Evita at the Curve
Review by Charlotte Beaver
Making my debut writing for Thurmaston Times, I was privileged to be asked to attend press night for Curve’s latest production: Andrew Lloyd Webber’s Evita. Seeing the “Made At Curve” badge is usually a solid bet of quality and this production is no different.
We begin with a very imposing safety curtain with EVITA projected onto it in stark white writing, floor to ceiling. This intimidating tone is continued throughout the show, as the audience becomes the crowd and an extension of the ensemble as ‘the people’ of Argentina.
The staging and aesthetic follows the current trend of stripped back and unfussy, with views right into the wings and lighting rigs forming the stadium in which the performance of Eva’s performance takes place. The whole auditorium is used in this immersive experience. Lighting is stark and powerful, often interrogatingly illuminating the audience and again bringing us into the story as extras – sometimes in a thrillingly unsettling way, especially with supporting cast in the aisles enforcing compliance while chanting Peron. The bare bones of the story are echoed in the sparse setting, with the main scenery being a functional large staircase which never settled for long – like some of the characters. Unfortunately, this staircase often obscured views of the big screen – this device of using live footage on stage seems to be a Curve favourite, but I’m still not convinced. Sometimes it worked well, providing split staging opportunities and realistic journalism insight, capturing views we might have missed in the vastness of the auditorium – it also framed Eva as a modern day influencer and made me think about how we know a lot more about our political figures thanks to social media. Perhaps not for the better! However, it was overused. We often got views of the stairs, floor, legs of the company – and I think less would definitely be more. Especially when a camera truck is wheeled across the front of the stage painfully slowly, despite the actor holding a very portable steady cam! The use of platforms and gangways was much more inventive and pleasing, especially when the pedestal Eva rises to is used to crush the people, a powerful image that stays with you. And of course the locker room scene, that’s not to be missed – especially with the robust muscular choreography from Adam Murray. I hope to see more of his work at Curve.
The ensemble are a wonderful embellishment, providing much-needed light relief as the upper-class snobs, Eva’s previous partners, or social commentary on the plot - helping us understand the feelings of the story, as there isn’t all that much to the storyline. They don’t miss a beat, smoothing over transitions and some of the whole-company vocals pin you into your seat. The inclusion of Curve Young Company members was considered and appropriate, a great opportunity for some local talent.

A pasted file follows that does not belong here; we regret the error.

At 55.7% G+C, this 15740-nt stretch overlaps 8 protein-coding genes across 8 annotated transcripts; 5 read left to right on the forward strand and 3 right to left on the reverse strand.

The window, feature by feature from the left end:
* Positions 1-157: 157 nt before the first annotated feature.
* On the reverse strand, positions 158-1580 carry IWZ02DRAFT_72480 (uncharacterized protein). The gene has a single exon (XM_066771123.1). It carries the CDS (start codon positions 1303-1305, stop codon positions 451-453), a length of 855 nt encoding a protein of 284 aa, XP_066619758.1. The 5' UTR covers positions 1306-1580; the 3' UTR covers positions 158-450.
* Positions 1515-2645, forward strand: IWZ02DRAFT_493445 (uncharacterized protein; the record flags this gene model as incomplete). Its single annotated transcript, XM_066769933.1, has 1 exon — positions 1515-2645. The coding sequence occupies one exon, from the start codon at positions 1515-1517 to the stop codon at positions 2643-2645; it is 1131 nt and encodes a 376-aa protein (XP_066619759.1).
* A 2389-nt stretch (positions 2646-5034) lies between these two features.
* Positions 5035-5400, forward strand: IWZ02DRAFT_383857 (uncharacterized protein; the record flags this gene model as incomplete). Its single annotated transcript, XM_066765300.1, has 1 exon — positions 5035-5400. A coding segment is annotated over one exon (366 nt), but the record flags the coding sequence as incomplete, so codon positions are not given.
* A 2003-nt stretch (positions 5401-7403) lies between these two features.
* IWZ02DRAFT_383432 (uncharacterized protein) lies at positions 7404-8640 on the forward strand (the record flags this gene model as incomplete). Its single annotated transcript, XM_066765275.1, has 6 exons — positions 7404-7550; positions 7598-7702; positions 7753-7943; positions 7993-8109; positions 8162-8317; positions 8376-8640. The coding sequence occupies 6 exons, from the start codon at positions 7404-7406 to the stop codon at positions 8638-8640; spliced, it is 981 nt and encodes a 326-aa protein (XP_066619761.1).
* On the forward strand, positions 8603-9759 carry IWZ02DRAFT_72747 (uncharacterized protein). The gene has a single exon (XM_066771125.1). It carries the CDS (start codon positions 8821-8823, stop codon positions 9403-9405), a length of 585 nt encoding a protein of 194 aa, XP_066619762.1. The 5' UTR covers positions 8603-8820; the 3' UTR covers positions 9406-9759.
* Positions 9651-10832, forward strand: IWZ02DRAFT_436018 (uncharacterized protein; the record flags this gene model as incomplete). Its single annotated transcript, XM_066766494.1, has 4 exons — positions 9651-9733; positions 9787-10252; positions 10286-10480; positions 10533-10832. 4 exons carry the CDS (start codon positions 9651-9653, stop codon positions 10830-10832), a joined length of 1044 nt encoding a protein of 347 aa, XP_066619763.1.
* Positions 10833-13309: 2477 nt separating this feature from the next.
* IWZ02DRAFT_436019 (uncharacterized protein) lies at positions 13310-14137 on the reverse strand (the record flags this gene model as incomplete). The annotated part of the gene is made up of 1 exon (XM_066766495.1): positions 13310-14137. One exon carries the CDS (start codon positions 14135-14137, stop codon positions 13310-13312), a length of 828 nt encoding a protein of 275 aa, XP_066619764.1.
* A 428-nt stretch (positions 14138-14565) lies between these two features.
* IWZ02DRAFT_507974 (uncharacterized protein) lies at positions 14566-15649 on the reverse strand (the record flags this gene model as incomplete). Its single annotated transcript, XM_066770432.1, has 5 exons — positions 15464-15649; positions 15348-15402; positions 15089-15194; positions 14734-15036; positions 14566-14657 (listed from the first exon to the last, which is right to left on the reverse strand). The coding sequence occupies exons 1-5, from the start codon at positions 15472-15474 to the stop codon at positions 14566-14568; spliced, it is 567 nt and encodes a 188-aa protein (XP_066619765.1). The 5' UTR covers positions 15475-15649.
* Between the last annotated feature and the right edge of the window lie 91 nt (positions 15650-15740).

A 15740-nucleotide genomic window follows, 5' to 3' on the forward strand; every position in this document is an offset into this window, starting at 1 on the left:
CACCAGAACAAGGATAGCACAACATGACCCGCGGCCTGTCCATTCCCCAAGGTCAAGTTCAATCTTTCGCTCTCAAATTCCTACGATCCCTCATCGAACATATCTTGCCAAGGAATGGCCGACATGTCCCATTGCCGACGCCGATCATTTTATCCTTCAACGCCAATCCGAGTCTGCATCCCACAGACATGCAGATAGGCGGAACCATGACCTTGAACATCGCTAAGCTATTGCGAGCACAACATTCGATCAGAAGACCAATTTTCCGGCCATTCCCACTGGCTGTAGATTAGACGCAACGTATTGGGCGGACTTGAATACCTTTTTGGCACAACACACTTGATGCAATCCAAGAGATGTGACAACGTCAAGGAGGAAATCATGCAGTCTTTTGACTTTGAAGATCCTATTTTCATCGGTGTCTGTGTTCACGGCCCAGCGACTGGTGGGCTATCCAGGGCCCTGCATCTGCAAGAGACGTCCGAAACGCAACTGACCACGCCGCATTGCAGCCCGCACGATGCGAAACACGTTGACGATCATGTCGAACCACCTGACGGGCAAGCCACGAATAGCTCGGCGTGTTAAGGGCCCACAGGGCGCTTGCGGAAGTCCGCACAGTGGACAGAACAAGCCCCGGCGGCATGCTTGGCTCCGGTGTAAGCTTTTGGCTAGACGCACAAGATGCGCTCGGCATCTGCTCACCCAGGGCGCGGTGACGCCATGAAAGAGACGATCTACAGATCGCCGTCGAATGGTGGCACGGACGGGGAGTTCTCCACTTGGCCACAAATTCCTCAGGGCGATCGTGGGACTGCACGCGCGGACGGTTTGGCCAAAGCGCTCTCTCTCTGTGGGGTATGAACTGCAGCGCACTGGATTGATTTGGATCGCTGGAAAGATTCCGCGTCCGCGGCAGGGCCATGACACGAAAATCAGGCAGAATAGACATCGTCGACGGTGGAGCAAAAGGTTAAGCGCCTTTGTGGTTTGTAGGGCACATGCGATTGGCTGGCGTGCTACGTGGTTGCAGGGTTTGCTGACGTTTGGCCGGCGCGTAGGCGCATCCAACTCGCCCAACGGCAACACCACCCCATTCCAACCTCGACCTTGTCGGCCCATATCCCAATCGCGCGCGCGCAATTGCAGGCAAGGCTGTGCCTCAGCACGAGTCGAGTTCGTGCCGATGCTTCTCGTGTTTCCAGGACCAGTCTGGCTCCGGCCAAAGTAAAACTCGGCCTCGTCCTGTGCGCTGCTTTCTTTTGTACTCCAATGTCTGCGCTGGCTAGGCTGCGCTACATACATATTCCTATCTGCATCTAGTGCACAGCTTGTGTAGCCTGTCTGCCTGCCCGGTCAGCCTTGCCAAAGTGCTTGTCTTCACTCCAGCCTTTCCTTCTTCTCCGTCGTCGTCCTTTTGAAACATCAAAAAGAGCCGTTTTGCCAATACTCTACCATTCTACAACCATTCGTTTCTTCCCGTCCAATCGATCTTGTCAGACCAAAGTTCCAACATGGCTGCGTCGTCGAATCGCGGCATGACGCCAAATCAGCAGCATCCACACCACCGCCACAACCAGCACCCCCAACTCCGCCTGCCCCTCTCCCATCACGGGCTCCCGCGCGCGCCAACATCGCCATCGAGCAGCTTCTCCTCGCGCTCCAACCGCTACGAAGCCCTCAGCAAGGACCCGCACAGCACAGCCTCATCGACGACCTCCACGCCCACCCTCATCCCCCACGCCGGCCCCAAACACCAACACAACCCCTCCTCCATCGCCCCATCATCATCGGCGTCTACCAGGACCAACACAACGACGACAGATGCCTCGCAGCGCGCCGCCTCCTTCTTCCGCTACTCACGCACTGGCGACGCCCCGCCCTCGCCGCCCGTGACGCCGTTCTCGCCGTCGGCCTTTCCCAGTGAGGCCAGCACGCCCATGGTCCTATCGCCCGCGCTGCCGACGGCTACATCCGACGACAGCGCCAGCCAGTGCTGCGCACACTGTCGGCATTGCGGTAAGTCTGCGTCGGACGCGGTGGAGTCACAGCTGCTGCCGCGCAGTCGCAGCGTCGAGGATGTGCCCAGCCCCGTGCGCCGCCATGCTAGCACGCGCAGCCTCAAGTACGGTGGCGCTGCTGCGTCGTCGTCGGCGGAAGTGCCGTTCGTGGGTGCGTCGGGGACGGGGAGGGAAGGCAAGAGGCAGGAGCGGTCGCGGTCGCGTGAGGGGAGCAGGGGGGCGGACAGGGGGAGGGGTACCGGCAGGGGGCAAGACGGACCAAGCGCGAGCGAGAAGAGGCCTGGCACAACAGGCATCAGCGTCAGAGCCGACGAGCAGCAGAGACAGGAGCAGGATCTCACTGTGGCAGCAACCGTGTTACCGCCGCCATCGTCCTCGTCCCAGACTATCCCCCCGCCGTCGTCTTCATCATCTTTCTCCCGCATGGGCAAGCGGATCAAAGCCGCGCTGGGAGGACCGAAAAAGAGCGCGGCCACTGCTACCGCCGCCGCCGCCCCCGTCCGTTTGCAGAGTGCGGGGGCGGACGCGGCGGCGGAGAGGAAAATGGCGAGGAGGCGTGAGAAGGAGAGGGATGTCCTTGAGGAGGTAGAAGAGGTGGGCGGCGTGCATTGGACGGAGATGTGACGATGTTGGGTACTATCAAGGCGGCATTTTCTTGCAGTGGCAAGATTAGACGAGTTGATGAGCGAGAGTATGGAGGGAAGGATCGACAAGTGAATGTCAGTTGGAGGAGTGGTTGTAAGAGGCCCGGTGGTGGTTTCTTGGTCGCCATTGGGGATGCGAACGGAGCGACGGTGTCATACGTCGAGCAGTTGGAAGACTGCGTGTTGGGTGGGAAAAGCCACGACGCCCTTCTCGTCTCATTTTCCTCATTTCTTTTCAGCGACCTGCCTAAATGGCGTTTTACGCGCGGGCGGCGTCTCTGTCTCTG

I most enjoyed the musical direction (Ben Van Tienen & Stephen Brooker), fans of the original score will not be disappointed but some subtle shifts of tempo or style bring the music up to date – in particularly, a heart-breaking performance of Another Suitcase in Another Hall from Chumisa Dornford-May was the best surprise of all. Leading Lady Martha Kirby will receive much praise for her vocal ability too. I saw her in the UK Bat Out Of Hell tour as Raven, and she really is an exceptional vocalist, but that problematic production didn’t show off her acting talents – As Eva, she is able to switch from unrelentingly defiant and powerful to pitifully fragile, without a hint of melodrama. She and Peron created a smoulderingly intimate ‘I’d Be Surprisingly Good For You’ so filled with sexual tension, we feel like a voyeur – we then find their relationship keeps subtly changing throughout future duets, despite Eva herself remaining driven and consistent.
Much like the production itself, this is definitely the story of a driven Eva Duarte, and other lead characters are almost inconsequential. I was hoping for a lovely rich sumptuous Andrew Lloyd Webber decadent production, but the only nod to this was the lush blood-red velvet curtain and Eva’s gorgeous costumes in jewel colours as she achieved success. Just like Sunset Boulevard’s recent hot take, this is a new staging style which is very striking – but I don’t want to see every reboot done in this way, especially with on-stage camera work and unnecessary confetti! However, this show is all about one woman and Nikolai Foster’s latest creation puts her at the very heart of it, showcasing her ‘star quality.’ It is “more than entertaining peasants” and I’m sure will entertain the masses of Leicester and beyond. Last seen in the West End in 2015, we are lucky to have daring staging debuting in our city.